Witnesses in general on occasion have memory difficulties but where the memory is so lacking as to be unreliable, expert evidence may be admissable to show that a witness suffers from a mental disability which affects his or her ability to testify reliably.
The admissible evidence is not limited to the fact of the diagnosis, but extends to the facts and circumstances on which the diagnosis is based and the extent to which the credibility of the witness is affected .
Medical evidence will not be admissable however if the purpose is to test the credibility of the witness.
In Woolley v. College of Physicians and Surgeons of British Columbia,  6 W.W.R. 716, 19 B.C.L.R. (3d) 122 (S.C.), Justice Hall considered an appeal relating in part to the production of records. He found that the records sought related predominantly to credibility and character and, as such, did not need to be disclosed.
In R. v. Kliman (1996), 71 B.C.C.A. 241, 107 C.C.C. (3d) 549, in which the court found the trial judge had denied the appellant sufficient access to the records of the psychiatrist who had determined that the complainant had “a personality disorder-borderline” and “took liberties with facts and had an inability to distinguish what was factual from what was not” (para. 10).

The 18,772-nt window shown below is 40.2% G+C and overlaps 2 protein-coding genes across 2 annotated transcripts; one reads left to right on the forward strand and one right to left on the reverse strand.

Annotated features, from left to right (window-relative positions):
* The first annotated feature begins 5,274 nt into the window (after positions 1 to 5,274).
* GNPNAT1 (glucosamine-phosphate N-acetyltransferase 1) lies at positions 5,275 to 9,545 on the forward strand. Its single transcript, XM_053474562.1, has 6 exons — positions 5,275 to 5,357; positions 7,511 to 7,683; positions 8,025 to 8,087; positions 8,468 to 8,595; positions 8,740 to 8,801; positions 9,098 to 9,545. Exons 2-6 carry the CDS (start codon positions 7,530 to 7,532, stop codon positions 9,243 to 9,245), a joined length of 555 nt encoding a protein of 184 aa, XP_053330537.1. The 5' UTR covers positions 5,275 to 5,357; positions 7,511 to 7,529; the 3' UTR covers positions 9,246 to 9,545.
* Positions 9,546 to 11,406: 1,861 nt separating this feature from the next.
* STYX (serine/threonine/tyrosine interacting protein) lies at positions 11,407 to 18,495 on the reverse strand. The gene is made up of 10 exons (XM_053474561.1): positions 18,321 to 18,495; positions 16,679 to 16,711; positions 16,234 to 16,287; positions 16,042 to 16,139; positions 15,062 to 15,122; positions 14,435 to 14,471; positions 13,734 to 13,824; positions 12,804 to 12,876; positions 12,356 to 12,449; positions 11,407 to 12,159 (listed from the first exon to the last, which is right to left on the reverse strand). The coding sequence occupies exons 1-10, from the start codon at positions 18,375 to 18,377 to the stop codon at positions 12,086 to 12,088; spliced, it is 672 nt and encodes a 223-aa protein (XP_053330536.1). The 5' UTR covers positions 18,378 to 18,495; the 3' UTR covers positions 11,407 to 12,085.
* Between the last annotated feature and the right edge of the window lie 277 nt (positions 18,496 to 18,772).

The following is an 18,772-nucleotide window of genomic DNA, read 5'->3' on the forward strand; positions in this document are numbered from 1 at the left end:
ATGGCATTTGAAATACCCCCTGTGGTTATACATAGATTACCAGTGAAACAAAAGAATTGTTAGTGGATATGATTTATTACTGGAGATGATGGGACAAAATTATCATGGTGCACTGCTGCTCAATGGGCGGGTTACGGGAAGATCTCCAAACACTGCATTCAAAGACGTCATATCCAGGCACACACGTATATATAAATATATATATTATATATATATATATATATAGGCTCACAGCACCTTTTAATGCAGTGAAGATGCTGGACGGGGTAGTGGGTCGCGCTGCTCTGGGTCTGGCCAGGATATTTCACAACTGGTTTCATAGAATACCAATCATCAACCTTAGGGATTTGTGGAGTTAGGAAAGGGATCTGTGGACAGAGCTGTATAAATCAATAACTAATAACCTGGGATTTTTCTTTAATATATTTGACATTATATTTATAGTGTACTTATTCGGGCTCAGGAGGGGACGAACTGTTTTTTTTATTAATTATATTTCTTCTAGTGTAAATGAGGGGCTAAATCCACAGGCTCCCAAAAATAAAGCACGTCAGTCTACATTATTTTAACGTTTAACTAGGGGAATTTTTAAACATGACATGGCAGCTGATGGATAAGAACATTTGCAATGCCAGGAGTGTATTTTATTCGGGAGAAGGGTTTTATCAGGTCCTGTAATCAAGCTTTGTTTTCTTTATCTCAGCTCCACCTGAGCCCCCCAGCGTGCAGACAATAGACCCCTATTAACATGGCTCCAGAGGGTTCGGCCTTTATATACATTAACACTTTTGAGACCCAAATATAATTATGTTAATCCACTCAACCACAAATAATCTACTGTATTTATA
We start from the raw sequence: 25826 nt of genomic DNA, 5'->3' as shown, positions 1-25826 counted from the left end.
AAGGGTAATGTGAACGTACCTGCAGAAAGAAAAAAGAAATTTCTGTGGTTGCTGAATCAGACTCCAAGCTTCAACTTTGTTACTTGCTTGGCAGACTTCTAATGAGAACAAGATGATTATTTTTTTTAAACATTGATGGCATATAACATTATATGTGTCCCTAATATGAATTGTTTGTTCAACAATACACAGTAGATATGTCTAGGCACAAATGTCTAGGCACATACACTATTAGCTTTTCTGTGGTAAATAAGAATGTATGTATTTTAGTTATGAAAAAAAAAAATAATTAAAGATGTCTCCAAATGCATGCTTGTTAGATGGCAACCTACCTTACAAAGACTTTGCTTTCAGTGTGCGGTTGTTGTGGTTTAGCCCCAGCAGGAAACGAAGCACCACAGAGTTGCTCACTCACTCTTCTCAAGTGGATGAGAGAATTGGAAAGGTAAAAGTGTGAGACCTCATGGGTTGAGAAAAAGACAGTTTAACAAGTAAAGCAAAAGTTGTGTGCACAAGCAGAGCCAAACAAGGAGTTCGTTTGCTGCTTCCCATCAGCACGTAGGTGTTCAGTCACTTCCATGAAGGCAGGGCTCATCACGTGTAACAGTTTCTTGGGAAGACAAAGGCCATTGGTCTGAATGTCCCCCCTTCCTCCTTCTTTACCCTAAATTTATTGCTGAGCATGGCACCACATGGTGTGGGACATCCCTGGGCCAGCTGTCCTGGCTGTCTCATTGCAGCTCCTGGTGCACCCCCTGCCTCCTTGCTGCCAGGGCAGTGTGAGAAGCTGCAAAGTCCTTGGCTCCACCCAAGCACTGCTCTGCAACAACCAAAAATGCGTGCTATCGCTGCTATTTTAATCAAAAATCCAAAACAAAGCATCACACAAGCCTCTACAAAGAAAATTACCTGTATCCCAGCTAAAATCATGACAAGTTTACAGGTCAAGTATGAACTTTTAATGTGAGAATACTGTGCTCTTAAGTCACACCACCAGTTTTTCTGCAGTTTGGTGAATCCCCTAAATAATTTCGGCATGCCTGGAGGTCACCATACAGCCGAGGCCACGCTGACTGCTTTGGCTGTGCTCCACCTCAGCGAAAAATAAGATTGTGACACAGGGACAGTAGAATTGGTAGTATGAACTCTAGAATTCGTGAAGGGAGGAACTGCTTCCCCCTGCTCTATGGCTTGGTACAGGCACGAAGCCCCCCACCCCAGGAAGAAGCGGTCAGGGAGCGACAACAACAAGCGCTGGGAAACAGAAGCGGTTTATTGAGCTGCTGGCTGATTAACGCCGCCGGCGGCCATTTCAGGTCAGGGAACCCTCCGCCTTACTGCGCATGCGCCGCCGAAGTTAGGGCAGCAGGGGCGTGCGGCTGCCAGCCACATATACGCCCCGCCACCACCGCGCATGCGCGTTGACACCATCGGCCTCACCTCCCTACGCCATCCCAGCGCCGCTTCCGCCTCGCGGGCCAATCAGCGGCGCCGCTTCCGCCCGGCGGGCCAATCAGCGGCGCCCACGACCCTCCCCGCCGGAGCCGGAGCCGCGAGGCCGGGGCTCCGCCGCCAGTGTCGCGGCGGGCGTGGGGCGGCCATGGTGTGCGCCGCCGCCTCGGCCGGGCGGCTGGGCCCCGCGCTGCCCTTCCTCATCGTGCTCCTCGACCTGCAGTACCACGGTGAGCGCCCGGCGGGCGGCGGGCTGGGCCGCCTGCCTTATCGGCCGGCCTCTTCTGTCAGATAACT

R v Kliman followed Toohey v. Metropolitan Police Commissioner,  1 All E.R. 506 at 512 (H.L.), in which Lord Pearce stated:
Human evidence shares the frailties of those who give it. It is subject to many cross-currents such as partiality, prejudice, self-interest and, above all, imagination and inaccuracy. Those are matters with which the jury, helped by cross-examination and commonsense, must do their best. But when a witness through physical (in which I include mental) disease or abnormality is not capable of giving a true or reliable account to the jury, it must surely be allowable for medical science to reveal this vital hidden fact to them. If a witness purported to give evidence of something which he believed that he had seen at a distance of fifty yards, it must surely be possible to call the evidence of an oculist to the effect that the witness could not possibly see anything at a greater distance than twenty yards, or the evidence of a surgeon who had removed a cataract from which the witness was suffering at the material time and which would have prevented him from seeing what he thought he saw. So, too, must it be allowable to call medical evidence of mental illness which makes a witness incapable of giving reliable evidence, whether through the existence of delusions or otherwise.